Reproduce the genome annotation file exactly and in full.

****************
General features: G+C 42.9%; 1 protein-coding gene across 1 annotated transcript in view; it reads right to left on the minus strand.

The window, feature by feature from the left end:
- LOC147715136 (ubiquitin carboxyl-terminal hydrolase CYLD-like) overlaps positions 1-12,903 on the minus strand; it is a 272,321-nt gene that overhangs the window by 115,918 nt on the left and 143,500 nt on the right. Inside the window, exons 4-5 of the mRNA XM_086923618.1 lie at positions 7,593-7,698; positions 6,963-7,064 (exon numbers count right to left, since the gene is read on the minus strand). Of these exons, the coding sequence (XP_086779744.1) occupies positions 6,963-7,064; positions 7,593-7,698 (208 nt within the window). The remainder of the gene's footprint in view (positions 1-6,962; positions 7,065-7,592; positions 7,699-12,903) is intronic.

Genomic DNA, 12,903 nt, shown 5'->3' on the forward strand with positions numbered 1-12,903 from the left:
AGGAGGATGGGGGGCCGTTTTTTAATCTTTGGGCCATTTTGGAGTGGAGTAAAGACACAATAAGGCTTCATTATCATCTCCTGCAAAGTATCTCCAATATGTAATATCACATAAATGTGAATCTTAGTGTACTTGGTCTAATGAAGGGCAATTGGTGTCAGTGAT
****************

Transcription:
General features: G+C 42.9%; 1 protein-coding gene across 1 annotated transcript in view; it reads right to left on the minus strand.

The window, feature by feature from the left end:
- LOC147715136 (ubiquitin carboxyl-terminal hydrolase CYLD-like) overlaps positions 1-12,903 on the minus strand; it is a 272,321-nt gene that overhangs the window by 115,918 nt on the left and 143,500 nt on the right. Inside the window, exons 4-5 of the mRNA XM_086923618.1 lie at positions 7,593-7,698; positions 6,963-7,064 (exon numbers count right to left, since the gene is read on the minus strand). Of these exons, the coding sequence (XP_086779744.1) occupies positions 6,963-7,064; positions 7,593-7,698 (208 nt within the window). The remainder of the gene's footprint in view (positions 1-6,962; positions 7,065-7,592; positions 7,699-12,903) is intronic.

Genomic DNA, 12,903 nt, shown 5'->3' on the forward strand with positions numbered 1-12,903 from the left:
AGGAGGATGGGGGGCCGTTTTTTAATCTTTGGGCCATTTTGGAGTGGAGTAAAGACACAATAAGGCTTCATTATCATCTCCTGCAAAGTATCTCCAATATGTAATATCACATAAATGTGAATCTTAGTGTACTTGGTCTAATGAAGGGCAATTGGTGTCAGTGAT